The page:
The Dog II
By Sarah Forst and Mike Kojima
Photography by Jeff Naeyaert & Steve Mitchell
Racing, performance, Nissan Sentra and basket case are not words that usually go together. This is a story of how a sophisticated race car was built from a pile of parts with a double dose of hard work and intestinal fortitude.
The story starts when a 1998 B14 Nissan Sentra race car was purchased from a US Touring car team by NASA racer Tony Guardado. The car went on to be developed into the well known successful NASA and Time Attack racer known as the Dog Car that Mike Kojima successfully campaigned for many years. The Dog Car became a media star appearing in scores of magazines from Grassroots Motorsports to Super Street. In fact the Dog Car had the unusual distinction of being featured in every single publication that covered the compact car market at the time, with multiple appearances in some.
When the Dog Car was purchased it came with an ample pile of spares including a pristine factory fresh body shell and nearly enough parts to build another car. The Dog Car had many non-correctable issues with the previous team's chassis fabrication that hampered its competitiveness, so it was decided to build a new car. Dog II would be built from the ground up using the backup shell and spares from the first car.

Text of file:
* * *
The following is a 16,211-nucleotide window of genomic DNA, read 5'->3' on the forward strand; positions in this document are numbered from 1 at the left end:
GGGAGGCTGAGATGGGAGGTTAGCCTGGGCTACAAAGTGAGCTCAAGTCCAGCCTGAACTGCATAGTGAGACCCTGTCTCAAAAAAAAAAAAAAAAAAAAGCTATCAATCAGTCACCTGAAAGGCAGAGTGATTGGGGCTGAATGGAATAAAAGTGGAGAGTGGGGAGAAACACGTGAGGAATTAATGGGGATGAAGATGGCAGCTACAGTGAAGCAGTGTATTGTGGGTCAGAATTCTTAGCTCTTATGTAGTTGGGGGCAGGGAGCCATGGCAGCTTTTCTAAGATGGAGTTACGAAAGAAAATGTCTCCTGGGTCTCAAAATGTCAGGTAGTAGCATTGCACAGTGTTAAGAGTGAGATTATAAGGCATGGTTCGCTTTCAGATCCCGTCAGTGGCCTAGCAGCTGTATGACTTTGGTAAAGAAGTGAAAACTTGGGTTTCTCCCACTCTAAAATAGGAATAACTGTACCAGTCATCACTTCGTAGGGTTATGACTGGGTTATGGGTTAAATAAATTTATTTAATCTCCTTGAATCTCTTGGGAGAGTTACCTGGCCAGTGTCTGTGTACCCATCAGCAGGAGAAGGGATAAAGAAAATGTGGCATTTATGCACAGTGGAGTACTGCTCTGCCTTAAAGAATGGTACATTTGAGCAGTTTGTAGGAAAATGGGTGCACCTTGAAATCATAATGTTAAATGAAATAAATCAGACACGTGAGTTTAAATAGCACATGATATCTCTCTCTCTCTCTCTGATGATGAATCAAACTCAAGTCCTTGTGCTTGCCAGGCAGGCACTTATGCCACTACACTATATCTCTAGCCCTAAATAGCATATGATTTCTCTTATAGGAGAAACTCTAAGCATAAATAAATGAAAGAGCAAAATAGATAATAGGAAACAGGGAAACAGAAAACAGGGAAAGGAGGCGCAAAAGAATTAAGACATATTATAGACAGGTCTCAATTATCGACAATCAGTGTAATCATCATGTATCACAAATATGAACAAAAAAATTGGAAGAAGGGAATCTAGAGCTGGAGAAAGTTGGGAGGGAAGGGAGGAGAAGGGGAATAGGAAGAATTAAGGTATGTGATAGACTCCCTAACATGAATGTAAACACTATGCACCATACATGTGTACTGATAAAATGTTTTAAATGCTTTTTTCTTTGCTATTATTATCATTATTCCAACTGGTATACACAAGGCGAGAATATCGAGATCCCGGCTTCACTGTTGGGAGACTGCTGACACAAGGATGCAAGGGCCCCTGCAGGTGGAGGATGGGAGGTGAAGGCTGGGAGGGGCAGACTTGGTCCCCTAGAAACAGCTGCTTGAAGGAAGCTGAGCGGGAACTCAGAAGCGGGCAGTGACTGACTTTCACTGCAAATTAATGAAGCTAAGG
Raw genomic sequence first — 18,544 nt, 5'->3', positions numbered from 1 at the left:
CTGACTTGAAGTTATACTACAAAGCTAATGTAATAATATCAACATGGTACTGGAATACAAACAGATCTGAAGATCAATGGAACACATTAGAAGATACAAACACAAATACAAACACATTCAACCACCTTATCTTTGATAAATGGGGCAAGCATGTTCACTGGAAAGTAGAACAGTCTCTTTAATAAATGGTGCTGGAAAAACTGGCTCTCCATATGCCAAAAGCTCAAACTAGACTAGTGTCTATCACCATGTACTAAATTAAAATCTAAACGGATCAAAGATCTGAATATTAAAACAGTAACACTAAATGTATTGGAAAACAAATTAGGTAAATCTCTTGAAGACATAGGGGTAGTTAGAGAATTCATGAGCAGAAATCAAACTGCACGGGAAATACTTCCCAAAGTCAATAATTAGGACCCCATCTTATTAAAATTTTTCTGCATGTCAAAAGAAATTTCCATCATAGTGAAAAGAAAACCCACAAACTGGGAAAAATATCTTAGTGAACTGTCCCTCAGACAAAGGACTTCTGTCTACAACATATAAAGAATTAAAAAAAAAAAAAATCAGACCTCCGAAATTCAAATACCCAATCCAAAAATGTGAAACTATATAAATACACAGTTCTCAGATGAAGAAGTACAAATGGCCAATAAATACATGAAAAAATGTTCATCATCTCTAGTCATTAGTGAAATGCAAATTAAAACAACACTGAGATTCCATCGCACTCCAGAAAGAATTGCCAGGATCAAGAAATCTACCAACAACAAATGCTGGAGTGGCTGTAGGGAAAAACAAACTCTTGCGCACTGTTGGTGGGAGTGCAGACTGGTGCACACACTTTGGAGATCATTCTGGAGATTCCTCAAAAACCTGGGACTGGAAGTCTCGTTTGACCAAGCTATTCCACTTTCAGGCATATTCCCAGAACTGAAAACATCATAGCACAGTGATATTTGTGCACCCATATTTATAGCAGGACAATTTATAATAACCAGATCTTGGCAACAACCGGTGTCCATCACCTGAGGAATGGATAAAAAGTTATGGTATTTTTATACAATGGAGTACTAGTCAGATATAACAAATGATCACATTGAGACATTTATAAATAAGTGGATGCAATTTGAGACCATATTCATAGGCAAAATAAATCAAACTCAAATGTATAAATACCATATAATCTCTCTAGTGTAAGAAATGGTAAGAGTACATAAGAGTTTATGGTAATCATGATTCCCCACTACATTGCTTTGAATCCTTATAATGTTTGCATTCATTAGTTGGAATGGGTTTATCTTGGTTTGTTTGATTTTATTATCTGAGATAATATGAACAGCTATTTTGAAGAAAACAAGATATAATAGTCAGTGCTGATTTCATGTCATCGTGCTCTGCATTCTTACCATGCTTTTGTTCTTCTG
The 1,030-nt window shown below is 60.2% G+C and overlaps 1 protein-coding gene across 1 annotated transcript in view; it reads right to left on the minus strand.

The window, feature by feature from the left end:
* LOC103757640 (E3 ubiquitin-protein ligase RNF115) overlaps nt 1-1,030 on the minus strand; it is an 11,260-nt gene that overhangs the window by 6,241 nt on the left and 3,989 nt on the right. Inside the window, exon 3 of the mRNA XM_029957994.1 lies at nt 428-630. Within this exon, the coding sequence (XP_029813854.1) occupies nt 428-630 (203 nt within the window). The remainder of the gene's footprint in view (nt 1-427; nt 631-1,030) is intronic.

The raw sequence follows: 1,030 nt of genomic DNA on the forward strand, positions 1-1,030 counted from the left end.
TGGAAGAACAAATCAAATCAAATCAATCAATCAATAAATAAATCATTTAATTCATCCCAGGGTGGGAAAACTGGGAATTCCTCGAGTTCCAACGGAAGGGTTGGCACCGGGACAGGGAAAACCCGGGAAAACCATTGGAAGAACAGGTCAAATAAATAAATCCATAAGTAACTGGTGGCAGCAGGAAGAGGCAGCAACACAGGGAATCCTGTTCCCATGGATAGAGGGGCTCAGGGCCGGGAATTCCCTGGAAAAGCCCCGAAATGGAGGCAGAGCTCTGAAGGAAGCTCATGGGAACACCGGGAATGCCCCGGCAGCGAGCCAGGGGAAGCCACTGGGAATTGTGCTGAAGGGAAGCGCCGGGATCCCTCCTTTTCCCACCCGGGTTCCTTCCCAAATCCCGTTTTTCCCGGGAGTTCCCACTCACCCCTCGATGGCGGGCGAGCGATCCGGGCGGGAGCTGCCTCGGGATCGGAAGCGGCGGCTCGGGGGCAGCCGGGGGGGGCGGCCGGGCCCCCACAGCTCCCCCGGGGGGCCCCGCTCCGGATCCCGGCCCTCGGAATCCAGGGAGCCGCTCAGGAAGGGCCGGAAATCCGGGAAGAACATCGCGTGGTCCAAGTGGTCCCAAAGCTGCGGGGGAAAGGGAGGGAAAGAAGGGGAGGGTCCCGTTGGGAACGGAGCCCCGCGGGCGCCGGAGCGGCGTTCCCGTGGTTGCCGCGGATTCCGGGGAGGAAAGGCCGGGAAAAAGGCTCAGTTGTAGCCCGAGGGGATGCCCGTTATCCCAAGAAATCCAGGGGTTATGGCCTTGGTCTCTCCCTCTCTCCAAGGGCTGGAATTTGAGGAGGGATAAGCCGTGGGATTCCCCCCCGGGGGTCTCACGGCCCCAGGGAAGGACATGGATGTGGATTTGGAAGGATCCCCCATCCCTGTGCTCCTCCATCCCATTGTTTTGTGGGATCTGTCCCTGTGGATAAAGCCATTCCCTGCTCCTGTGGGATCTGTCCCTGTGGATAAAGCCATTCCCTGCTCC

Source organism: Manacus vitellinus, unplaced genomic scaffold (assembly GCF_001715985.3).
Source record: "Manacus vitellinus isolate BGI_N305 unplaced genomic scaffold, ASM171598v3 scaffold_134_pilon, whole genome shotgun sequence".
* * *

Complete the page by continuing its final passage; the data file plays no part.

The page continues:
Although the concept seemed simple, Tony embarked on the buildup that was to take 18 months and a considerable about of work. At the start of the project, the parts pile was shipped off to Technosquare in Torrance California, one of the best race prep/fabrication houses in Southern California. Ritchie and Howard Watanabe of Technosquare shook their heads in dismay when looking at the pile then dug in and went to work. The first job was to assess what was needed and to obtain all of the little parts that were missing to piece together a running car. A multi-page list of nearly a hundred items was complied and sent off to Nissan Motorsports. Even with Nissan’s special racer contingency pricing, the list ended up being over three thousand dollars. Lesson learned, it is sometimes better to start with a compete car.
This is no show car. Despite the lack of chrome, polishing and powdercoating, a lot of serious hardware lives here. A SR20VE engine sports an N1 intake manifold, throttle body, custom air intake with a big Cobra MAF and a custom fabbed 321 stainless header. A Setrab oil cooler lives to the right of the big Koyo racing radiator. A self draining breather box returns all oil blowby back to the sump. The clean aluminum triangulated brace bolts to the shock towers and an extension to the main rollcage for maximum stiffness. All oil is plumbed with Earls aircraft spec AN hardware. Coolent flows through G-Spec hoses.
Next, a fresh JDM SR20VE engine was obtained from an engine importer. The SR20VE is a high-performance variant of the venerable SR20DE that was never imported to the US. The VE features a higher flowing cylinder head, higher compression and most importantly a sophisticated variable valve timing system with high- and low-rpm lobes, much like Honda’s VTEC system. The VE was found on the Japanese Primera and Bluebird models. The reason why this engine was never offered here was probably due to decisions made by the same brilliant enthusiast hating executives at Nissan North America who decided not to import the S15, put the KA24 truck motor into the 240SX, the QR25DE engine into the Sentra SE-R and allowed the hideous B16 Sentra to make it into production.